4 Steps to Easy Grocery Shopping
Get the most out of your next trip to the supermarket
Shopping for healthy food should be simple. But with the average supermarket nearly the size of a football field, it can be confusing and time consuming. That’s why having a plan is key. “Without a strategy, you may see things and just grab them,” says Lisa Stollman, MA, RDN, CDE, a New York City–based certified diabetes educator. “Then you get home and realize you’ve spent a lot of money but don’t have the foods you need to put a healthy meal together.”
This four-step plan will take the stress out of grocery shopping—and help you get tasty, diabetes-friendly meals on the table.
Step 1. Start with a list.
The road to better grocery shopping begins before you ever set foot in the store. “A shopping list is essential for making healthy choices and avoiding strategically placed impulse items, which usually come in the form of junk food,” says Alana Fiorentino, RDN, CDE, a certified diabetes educator in New York City. Plus, it makes you more efficient, so you get in and out of the store faster. A grocery list is so effective that a study published in 2015 in the Journal of Nutrition Education and Behavior found that people who shopped with a list had significantly healthier diets—and weighed less—than those who chose to wing it.
A carefully constructed shopping list helps you stock your kitchen with nutritious staples and provides the building blocks for healthy meals. Be sure to:
- Jot down a few days’ worth of good-for-you dinners and determine all the ingredients you’ll need.
- Take a quick inventory of your fridge, freezer, and pantry. If you don’t have the basics for speedy breakfasts, snacks, and lunches, add them to your list. Look over your list and make sure it’s balanced. Just like your plate, your grocery list should contain half nonstarchy vegetables, a quarter lean protein, and a quarter grains or starches.
Pen and paper will make a fine list, but a little technology can make the process even more efficient. Most smartphones have a note-taking function you can use to keep a running tally of foods to purchase. You can update it anytime, anywhere and even organize it by aisle of the store.
Or take things up a notch with special apps, such as ChefTap to create a shopping list from your favorite recipes, OutofMilk to inventory and update what’s in your pantry, or AnyList to sync and share your grocery list with family and friends.
Step 2. Have a game plan.
With your list in hand, you’re almost ready to head to the supermarket. But before you do, consider the timing. Shopping on an empty stomach makes you more likely to succumb to samples or grab a bag of chips at the checkout counter. Do damage control by grocery shopping after a meal or snack.
Then plan your attack. “Knowing the layout of your store is helpful not only from a shopping perspective, but also from a food safety point of view,” says Robin Plotkin, RDN, a registered dietitian nutritionist in Dallas. “Shopping the perishable departments last is a best practice, as the longer food remains at the proper temperature, the more likely it is to stay safe.”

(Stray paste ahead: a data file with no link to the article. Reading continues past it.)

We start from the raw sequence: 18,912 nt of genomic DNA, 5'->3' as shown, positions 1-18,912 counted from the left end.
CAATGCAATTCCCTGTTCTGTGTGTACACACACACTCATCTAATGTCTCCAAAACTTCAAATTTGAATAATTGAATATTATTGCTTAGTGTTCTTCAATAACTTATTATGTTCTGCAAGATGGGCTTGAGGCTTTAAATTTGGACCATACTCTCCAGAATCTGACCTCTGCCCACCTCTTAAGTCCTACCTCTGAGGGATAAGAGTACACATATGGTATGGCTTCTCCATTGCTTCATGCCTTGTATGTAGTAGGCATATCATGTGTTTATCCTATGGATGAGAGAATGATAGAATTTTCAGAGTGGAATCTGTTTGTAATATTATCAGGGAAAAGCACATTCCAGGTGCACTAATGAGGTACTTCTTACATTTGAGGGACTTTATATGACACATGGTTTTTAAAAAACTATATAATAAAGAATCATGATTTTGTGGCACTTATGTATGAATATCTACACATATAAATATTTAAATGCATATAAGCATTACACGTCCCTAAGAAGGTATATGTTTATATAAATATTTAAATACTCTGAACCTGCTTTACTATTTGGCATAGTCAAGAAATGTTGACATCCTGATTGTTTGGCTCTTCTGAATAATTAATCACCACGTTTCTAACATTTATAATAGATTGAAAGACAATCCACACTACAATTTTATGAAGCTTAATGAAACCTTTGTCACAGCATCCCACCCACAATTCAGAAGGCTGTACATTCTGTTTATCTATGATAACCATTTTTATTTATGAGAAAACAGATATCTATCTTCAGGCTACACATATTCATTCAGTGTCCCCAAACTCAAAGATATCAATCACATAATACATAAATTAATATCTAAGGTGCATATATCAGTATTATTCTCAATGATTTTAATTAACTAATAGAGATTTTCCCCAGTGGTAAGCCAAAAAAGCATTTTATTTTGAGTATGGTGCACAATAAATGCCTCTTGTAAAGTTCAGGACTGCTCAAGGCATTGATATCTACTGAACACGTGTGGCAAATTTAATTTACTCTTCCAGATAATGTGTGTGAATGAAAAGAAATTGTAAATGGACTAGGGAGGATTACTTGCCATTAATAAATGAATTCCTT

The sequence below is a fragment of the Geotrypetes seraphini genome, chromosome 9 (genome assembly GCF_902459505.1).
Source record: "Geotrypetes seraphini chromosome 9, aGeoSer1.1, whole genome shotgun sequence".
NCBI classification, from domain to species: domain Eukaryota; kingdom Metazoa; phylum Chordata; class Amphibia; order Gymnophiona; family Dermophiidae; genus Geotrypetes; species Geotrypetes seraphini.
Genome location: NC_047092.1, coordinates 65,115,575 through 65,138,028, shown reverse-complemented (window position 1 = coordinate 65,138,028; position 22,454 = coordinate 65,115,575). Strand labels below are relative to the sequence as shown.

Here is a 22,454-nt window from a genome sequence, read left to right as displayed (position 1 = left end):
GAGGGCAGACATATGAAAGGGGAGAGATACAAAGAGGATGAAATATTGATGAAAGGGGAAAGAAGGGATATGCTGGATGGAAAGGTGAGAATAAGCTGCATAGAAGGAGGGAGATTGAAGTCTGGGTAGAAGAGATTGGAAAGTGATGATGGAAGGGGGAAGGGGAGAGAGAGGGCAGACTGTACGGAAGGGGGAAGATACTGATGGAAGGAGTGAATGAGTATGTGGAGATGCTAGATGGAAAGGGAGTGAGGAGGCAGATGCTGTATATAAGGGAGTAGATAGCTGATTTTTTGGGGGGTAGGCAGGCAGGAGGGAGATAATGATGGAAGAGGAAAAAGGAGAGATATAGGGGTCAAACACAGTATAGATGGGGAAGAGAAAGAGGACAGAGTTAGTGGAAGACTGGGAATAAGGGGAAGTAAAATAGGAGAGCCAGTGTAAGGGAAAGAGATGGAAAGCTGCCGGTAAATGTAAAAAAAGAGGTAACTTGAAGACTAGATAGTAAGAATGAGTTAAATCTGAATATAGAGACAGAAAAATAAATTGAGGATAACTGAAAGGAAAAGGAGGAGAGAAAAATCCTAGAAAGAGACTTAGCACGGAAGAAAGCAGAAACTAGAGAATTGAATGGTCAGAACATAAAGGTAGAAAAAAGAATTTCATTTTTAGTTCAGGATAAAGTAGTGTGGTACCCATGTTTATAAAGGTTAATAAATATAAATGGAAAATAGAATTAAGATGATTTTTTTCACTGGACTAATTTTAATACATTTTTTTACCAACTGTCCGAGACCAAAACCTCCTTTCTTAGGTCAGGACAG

What about advice to shop the store’s outer edges first? “The old adage ‘shop the perimeter’ is misleading and outdated,” says Rita Zapien, MS, RD, CDE, a nutritionist and certified diabetes educator with H-E-B Supermarkets. “Better-for-you foods are bountiful in all store departments.”
Sure, the perimeter contains nutrient-packed produce, eggs, low-fat milk and yogurt, whole grain bread, and lean meat, chicken, and fish. But you may also find buttery croutons and high-fat blue cheese dressing in the produce section, cookie dough in the dairy case, pulled pork alongside lean meat and poultry, and doughnuts near the whole-wheat English muffins.
Finally, don’t forget to check the store’s sales ads for coupons. They’re great money-savers.
Step 3. Shop from the inside out.
Your mission: Temporarily bypass the perimeter and make your way through the heart of the store, shopping only the aisles that have food on your list. As you do, you’ll find a mix of healthy and not-so-healthy foods. How do you choose the best items? The first clue is location. “Healthier foods tend to be located on higher shelves rather than at eye level,” says Fiorentino.
The second clue comes from decoding the fine print. “When shopping for food, label reading is such an important skill,” says Fiorentino. “That’s why I especially like apps that let you look up nutrition label information before you go to the store or even as you shop, like ShopWell or Fooducate.”
As you shop the center of the store, focus on minimally processed foods such as whole wheat and bean-based pastas, quinoa, brown rice, oatmeal, unsweetened whole grain cereal, nuts, nut butters, olive and canola oils, canned tuna and salmon, and no-salt-added canned tomatoes and beans.
Surprised to see canned foods on that list? They can actually have big benefits. Take, for instance, canned beans. They’re quick, inexpensive, and a diabetes superfood. A study published in a 2012 issue of the Archives of Internal Medicine found that people with type 2 diabetes who ate 1 cup of beans a day for three months lowered their A1C by 0.5 percent. Because canned beans can contain added sodium, choose no-salt-added varieties. Or drain and rinse them before serving to wash away 40 percent of their sodium.